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New Youth Risk Behavior Survey Results Illustrate NC Teens' Sexual Health

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The North Carolina Department of Public Instructions (NC DPI) released the results of their 2013 Youth Risk Behavior Survey (YRBS) today. The survey asks high school and middle school students about their health behaviors and experiences. Many of the questions relate to students sexual health, wellbeing, and safety.

Below, we’ve detailed what the new YRBS data tells us about students’ sexual health. Any increases or decreases noted are the change from the 2011 survey unless otherwise noted. View the full YRBS surveys.

Quick Analysis

On balance, the results of the 2013 YRBS illustrate very positive trends. Fewer students are sexually active, and more sexually active students report using condoms. Fewer students report being bullied, raped, or experiencing intimate partner violence. The 2013 also provides more information to help educators, parents, and communities address bullying and the needs of LGBT youth. 

2013 High School Results

Sex

47.3% have ever had sexual intercourse. This represents a 10% decrease in the past 10 years, and a 7% decrease since North Carolina improved its sex education under the 2009 Healthy Youth Act. The decrease was seen for both boys and girls and in all grades.

32.1% had sexual intercourse during the past three months, a common way for researchers to define students as “currently sexually active.” This percentage also decreased.

Of currently sexually active students:

    • 60.8% used a condom during last sexual intercourse, a 13% increase since 2011.
    • 21.2% drank alcohol or used drugs before last sexual intercourse

15.1% have had sexual intercourse with four or more people during their life, another decrease.

17.1% report that their partner was three or more years older the last time they had sexual intercourse. These numbers were much higher for female students and students in 9th grade.

4.8% have had sexual contact with both males and females during their life.

Safety

9.4% were hit, slapped, or physically hurt on purpose by their boyfriend or girlfriend during the past 12 months. This is lower than previous years, and more common in younger grades.

6.6% had sexual intercourse for the first time before the age of 13, something that correlates strongly with sexual abuse and assault.

8.9% of all students and 12.8% of girls have ever been physically forced to have sexual intercourse when they did not want to.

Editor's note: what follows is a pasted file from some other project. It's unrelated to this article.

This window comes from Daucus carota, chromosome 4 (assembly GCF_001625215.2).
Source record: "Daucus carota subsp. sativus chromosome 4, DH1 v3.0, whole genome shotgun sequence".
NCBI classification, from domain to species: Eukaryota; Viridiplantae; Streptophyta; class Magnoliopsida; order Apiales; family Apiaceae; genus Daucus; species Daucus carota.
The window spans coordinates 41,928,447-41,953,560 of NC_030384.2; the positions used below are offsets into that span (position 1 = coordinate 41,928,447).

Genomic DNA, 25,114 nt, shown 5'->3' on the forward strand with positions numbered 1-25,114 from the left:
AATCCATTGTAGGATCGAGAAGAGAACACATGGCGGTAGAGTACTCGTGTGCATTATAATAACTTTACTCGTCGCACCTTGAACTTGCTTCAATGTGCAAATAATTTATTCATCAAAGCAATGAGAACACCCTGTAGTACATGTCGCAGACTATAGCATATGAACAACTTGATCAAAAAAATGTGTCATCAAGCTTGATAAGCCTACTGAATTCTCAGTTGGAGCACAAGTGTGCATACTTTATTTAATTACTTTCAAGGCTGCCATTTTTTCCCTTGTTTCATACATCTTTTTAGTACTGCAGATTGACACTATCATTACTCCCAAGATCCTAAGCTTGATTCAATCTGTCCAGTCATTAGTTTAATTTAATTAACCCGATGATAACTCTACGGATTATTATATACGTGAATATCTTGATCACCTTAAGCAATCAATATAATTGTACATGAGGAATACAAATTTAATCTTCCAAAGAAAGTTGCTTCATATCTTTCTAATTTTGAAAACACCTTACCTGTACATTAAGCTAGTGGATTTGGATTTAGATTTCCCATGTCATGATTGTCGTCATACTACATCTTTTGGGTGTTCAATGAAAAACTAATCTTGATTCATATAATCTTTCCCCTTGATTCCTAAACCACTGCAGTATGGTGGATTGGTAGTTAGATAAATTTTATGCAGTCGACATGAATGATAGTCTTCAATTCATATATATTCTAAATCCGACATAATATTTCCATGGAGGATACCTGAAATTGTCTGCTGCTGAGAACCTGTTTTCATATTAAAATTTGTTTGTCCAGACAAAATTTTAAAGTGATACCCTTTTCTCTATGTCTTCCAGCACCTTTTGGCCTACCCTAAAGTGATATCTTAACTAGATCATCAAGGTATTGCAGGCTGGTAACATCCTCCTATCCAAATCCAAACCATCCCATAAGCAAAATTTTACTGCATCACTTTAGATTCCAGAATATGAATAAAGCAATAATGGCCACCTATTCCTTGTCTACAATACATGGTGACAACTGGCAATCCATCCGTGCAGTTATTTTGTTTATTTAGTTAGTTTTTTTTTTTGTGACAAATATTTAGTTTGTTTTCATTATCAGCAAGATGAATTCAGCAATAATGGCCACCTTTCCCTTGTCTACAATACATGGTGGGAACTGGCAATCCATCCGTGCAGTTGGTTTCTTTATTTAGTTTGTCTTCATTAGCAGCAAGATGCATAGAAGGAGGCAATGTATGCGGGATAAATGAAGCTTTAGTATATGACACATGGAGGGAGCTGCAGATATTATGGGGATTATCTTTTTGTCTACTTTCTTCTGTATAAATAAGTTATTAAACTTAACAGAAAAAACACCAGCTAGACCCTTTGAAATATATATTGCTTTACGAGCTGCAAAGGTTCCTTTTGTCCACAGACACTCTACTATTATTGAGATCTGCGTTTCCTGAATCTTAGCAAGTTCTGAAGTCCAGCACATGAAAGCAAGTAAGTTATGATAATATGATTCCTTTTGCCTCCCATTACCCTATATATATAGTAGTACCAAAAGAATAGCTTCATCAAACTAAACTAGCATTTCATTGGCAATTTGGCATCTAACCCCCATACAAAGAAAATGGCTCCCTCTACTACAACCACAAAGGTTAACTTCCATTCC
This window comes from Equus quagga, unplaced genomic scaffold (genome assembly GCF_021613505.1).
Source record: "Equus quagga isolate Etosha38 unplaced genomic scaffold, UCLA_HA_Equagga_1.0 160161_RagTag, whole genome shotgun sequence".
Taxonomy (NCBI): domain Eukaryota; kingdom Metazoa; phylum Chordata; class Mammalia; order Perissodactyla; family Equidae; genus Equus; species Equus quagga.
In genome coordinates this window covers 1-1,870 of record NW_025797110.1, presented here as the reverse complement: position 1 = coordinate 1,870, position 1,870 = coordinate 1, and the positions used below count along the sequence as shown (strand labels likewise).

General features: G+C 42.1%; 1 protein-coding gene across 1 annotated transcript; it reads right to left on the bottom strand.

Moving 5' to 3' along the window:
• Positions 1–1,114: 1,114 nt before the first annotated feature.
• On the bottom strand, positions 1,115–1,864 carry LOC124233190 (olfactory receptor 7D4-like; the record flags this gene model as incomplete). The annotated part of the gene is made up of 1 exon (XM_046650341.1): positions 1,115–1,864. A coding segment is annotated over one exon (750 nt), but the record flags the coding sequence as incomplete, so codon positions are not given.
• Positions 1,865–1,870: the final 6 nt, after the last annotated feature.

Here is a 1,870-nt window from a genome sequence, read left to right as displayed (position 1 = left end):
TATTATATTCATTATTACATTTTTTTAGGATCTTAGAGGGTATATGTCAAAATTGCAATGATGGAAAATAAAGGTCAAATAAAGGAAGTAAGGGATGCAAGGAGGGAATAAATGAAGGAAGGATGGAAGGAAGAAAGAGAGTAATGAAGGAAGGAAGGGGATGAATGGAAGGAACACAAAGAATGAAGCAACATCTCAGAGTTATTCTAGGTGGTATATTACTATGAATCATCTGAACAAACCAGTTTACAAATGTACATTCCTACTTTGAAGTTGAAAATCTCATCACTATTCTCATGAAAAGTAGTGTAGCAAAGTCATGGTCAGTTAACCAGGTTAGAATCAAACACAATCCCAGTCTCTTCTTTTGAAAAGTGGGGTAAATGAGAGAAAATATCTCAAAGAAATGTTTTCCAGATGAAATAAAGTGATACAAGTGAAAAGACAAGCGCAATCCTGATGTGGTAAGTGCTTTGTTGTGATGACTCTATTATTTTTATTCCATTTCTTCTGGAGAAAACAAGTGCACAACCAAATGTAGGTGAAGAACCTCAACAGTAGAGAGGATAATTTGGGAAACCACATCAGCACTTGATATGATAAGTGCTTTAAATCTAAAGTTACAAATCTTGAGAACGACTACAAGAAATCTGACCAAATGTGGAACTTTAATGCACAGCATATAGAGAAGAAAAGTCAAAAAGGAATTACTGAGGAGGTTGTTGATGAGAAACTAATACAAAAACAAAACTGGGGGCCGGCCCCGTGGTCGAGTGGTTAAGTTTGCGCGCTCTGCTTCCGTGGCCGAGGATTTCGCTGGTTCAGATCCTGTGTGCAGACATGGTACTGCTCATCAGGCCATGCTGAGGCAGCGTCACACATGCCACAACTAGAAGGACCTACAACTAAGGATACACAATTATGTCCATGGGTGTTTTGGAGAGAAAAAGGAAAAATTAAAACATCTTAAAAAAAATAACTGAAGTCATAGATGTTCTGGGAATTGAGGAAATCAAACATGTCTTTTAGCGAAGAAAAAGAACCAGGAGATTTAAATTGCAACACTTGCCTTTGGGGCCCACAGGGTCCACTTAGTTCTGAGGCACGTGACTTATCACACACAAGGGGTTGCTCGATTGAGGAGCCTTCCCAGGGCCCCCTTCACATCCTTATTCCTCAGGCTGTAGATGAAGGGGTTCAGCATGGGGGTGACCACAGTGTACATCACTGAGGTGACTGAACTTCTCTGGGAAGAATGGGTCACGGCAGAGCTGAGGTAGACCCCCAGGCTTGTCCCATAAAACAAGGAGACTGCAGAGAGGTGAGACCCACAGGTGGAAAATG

10.7% have ever been the victim of teasing or name calling during the past 12 months because someone thought they were gay, lesbian, or bisexual.

12.5% have been electronically bullied during the past 12 months.

59.1% have seen other students being bullied in their school during the past 12 months

Support

73.4% say parents or other adults in their family talked with them about what they expect them to do or not to do when it comes to sex. This is higher for female students and African-American students.

6.2% – 2.2% of boys and 9.8% of girls – describe themselves as lesbian, gay, or bisexual.

19.6% who usually talk with their parent or other adult family member when they have questions about sexually transmitted diseases (STD), HIV, AIDS, or pregnancy prevention.

11.3% have ever been tested for HIV, the virus that causes AIDS.

Middle School

North Carolina middle school students are given an abbreviated survey with fewer sexual health questions.

11.4% have ever had sexual intercourse.

Sex Education:

  • 78.8% of 8th graders had ever been taught about abstaining from sexual activity.
  • 91.3% of 8th graders had been taught in school about AIDS or HIV infection.
  • 66.4% of 8th graders Percent had ever been taught about chlamydia, gonorrhea, syphilis, or human papillomavirus, or genital warts.

24.9% usually talk with their parent or other adult family member when they have questions about sexually transmitted diseases (STD), HIV, AIDS, or pregnancy prevention.

Bullying:

  • 42.7% have ever been bullied on school property
  • 18.9% have ever been the victim of teasing or name calling during the past 12 months because someone thought they were gay, lesbian, or bisexual, a decrease since the question was first asked in 2011.
  • 19.3% have been electronically bullied.

 MEDIA CONTACT: Elizabeth Finley, Director of Strategic Communications, (919) 749-7309 (mobile) or (919) 226-1880 (office)

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